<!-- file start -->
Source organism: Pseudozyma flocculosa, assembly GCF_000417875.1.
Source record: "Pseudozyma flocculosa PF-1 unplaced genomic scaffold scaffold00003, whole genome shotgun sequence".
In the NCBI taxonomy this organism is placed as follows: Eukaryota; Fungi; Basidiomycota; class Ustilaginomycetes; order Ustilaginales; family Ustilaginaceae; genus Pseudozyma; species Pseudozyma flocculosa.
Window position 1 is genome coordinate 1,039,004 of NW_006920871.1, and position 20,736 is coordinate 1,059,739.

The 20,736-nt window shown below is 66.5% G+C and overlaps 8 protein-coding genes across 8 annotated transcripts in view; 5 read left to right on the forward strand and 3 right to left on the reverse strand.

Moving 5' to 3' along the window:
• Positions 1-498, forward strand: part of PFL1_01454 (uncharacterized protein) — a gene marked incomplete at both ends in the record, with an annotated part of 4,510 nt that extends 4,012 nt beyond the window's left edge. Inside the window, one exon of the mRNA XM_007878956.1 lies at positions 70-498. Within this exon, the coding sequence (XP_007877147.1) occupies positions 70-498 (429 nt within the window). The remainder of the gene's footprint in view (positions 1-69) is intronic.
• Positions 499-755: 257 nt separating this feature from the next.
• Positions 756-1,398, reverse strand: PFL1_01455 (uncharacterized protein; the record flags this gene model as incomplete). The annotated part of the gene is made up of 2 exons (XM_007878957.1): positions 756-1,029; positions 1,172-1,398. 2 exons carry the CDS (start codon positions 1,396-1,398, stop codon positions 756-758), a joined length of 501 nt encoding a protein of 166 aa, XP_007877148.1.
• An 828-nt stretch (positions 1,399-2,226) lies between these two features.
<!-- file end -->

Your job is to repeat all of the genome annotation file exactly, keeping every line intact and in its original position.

Source organism: Pseudozyma flocculosa, assembly GCF_000417875.1.
Source record: "Pseudozyma flocculosa PF-1 unplaced genomic scaffold scaffold00003, whole genome shotgun sequence".
In the NCBI taxonomy this organism is placed as follows: Eukaryota; Fungi; Basidiomycota; class Ustilaginomycetes; order Ustilaginales; family Ustilaginaceae; genus Pseudozyma; species Pseudozyma flocculosa.
Window position 1 is genome coordinate 1,039,004 of NW_006920871.1, and position 20,736 is coordinate 1,059,739.

The 20,736-nt window shown below is 66.5% G+C and overlaps 8 protein-coding genes across 8 annotated transcripts in view; 5 read left to right on the forward strand and 3 right to left on the reverse strand.

Moving 5' to 3' along the window:
• Positions 1-498, forward strand: part of PFL1_01454 (uncharacterized protein) — a gene marked incomplete at both ends in the record, with an annotated part of 4,510 nt that extends 4,012 nt beyond the window's left edge. Inside the window, one exon of the mRNA XM_007878956.1 lies at positions 70-498. Within this exon, the coding sequence (XP_007877147.1) occupies positions 70-498 (429 nt within the window). The remainder of the gene's footprint in view (positions 1-69) is intronic.
• Positions 499-755: 257 nt separating this feature from the next.
• Positions 756-1,398, reverse strand: PFL1_01455 (uncharacterized protein; the record flags this gene model as incomplete). The annotated part of the gene is made up of 2 exons (XM_007878957.1): positions 756-1,029; positions 1,172-1,398. 2 exons carry the CDS (start codon positions 1,396-1,398, stop codon positions 756-758), a joined length of 501 nt encoding a protein of 166 aa, XP_007877148.1.
• An 828-nt stretch (positions 1,399-2,226) lies between these two features.